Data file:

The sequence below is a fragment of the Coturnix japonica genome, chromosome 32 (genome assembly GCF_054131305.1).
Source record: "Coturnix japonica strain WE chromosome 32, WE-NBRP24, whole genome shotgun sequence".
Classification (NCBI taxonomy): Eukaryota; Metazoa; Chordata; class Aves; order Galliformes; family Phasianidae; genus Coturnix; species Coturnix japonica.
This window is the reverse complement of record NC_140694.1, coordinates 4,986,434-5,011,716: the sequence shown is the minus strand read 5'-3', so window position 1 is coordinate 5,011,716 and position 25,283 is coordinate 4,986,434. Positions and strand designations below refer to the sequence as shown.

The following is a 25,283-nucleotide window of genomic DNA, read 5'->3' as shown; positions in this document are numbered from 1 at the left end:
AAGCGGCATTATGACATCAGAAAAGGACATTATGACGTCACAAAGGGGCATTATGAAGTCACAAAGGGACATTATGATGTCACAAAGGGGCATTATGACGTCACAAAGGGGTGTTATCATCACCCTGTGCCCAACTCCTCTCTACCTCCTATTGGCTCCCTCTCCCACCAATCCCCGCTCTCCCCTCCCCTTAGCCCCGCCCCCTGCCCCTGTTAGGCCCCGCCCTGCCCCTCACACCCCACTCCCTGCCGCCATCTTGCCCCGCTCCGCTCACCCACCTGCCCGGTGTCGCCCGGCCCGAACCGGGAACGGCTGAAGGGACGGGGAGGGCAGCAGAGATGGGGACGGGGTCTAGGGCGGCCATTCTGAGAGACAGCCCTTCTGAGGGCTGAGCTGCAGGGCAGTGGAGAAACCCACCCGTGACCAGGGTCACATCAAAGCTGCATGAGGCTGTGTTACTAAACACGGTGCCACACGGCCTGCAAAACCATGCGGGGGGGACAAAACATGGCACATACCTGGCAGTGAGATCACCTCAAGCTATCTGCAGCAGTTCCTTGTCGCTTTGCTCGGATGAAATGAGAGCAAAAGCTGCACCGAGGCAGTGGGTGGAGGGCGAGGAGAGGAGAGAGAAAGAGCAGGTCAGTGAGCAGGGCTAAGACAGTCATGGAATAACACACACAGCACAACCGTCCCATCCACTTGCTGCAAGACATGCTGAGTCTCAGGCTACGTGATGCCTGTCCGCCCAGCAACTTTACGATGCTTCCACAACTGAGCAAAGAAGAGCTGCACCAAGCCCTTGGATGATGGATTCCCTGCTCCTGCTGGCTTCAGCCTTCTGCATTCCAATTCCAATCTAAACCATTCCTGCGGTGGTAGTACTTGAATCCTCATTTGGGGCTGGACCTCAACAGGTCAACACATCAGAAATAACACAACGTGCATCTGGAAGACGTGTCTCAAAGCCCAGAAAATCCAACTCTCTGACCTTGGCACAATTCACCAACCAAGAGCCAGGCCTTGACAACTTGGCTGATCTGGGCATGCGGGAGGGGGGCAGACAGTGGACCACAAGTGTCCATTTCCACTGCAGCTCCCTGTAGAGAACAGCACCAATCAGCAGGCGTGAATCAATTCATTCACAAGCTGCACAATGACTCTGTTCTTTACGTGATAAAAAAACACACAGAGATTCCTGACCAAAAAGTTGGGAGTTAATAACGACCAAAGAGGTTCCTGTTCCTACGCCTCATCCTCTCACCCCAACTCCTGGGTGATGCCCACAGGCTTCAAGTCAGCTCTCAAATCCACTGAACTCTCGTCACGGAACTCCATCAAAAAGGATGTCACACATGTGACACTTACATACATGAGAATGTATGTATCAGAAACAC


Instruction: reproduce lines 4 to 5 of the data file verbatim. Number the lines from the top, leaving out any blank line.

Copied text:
This window is the reverse complement of record NC_140694.1, coordinates 4,986,434-5,011,716: the sequence shown is the minus strand read 5'-3', so window position 1 is coordinate 5,011,716 and position 25,283 is coordinate 4,986,434. Positions and strand designations below refer to the sequence as shown.

The following is a 25,283-nucleotide window of genomic DNA, read 5'->3' as shown; positions in this document are numbered from 1 at the left end: